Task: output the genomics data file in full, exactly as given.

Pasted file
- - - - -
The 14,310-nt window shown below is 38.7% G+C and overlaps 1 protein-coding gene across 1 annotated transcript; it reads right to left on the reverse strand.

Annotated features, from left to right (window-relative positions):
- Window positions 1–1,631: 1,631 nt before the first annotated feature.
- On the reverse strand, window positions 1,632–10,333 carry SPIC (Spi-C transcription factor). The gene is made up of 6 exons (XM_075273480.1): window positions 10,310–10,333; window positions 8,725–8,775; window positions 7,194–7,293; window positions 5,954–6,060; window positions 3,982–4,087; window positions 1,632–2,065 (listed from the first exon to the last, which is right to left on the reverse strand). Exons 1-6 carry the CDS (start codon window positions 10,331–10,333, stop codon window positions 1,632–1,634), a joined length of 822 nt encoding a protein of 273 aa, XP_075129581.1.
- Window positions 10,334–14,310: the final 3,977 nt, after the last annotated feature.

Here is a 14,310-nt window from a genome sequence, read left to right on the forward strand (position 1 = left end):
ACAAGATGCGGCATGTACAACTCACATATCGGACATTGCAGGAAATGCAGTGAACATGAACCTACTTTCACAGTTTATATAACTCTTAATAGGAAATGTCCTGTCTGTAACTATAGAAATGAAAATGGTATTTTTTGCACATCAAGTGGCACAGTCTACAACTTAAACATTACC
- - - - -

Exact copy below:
The 14,310-nt window shown below is 38.7% G+C and overlaps 1 protein-coding gene across 1 annotated transcript; it reads right to left on the reverse strand.

Annotated features, from left to right (window-relative positions):
- Window positions 1–1,631: 1,631 nt before the first annotated feature.
- On the reverse strand, window positions 1,632–10,333 carry SPIC (Spi-C transcription factor). The gene is made up of 6 exons (XM_075273480.1): window positions 10,310–10,333; window positions 8,725–8,775; window positions 7,194–7,293; window positions 5,954–6,060; window positions 3,982–4,087; window positions 1,632–2,065 (listed from the first exon to the last, which is right to left on the reverse strand). Exons 1-6 carry the CDS (start codon window positions 10,331–10,333, stop codon window positions 1,632–1,634), a joined length of 822 nt encoding a protein of 273 aa, XP_075129581.1.
- Window positions 10,334–14,310: the final 3,977 nt, after the last annotated feature.

Here is a 14,310-nt window from a genome sequence, read left to right on the forward strand (position 1 = left end):
ACAAGATGCGGCATGTACAACTCACATATCGGACATTGCAGGAAATGCAGTGAACATGAACCTACTTTCACAGTTTATATAACTCTTAATAGGAAATGTCCTGTCTGTAACTATAGAAATGAAAATGGTATTTTTTGCACATCAAGTGGCACAGTCTACAACTTAAACATTACC